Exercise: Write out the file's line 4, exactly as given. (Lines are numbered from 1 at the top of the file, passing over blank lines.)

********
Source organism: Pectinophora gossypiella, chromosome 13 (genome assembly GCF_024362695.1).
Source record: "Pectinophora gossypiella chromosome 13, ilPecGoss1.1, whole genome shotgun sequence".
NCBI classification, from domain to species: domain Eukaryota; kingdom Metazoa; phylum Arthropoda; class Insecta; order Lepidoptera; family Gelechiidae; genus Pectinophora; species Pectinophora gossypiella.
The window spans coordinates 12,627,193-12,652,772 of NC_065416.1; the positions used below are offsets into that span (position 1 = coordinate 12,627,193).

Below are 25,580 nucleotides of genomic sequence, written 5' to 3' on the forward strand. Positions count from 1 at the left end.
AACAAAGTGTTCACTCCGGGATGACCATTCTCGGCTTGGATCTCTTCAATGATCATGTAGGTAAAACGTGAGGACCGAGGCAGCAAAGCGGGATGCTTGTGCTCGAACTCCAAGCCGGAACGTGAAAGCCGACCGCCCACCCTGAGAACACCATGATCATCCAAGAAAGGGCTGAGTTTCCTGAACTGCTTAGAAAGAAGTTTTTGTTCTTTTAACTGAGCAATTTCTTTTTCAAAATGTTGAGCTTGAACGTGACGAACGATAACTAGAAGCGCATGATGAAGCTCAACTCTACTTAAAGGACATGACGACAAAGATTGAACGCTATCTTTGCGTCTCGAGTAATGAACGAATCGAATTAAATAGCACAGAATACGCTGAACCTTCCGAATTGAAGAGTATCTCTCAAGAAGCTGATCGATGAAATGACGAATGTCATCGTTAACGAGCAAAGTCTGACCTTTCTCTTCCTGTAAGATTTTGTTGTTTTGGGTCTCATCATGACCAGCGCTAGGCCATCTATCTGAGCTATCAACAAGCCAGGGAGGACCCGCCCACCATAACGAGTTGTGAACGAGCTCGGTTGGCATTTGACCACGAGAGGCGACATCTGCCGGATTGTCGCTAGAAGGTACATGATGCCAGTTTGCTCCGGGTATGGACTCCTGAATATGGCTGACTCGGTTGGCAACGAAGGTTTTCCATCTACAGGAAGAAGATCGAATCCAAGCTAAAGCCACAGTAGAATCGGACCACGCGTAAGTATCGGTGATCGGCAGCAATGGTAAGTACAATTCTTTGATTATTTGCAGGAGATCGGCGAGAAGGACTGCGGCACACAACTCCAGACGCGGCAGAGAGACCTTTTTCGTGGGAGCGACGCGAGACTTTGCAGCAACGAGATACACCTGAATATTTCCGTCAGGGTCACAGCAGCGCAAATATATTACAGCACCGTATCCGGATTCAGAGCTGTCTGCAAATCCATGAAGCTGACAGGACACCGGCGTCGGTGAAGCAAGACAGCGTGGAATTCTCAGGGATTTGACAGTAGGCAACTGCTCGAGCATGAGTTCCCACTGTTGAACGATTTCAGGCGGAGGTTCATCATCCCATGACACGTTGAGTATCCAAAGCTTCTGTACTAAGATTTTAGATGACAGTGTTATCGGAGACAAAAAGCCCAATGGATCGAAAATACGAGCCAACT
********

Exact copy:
The window spans coordinates 12,627,193-12,652,772 of NC_065416.1; the positions used below are offsets into that span (position 1 = coordinate 12,627,193).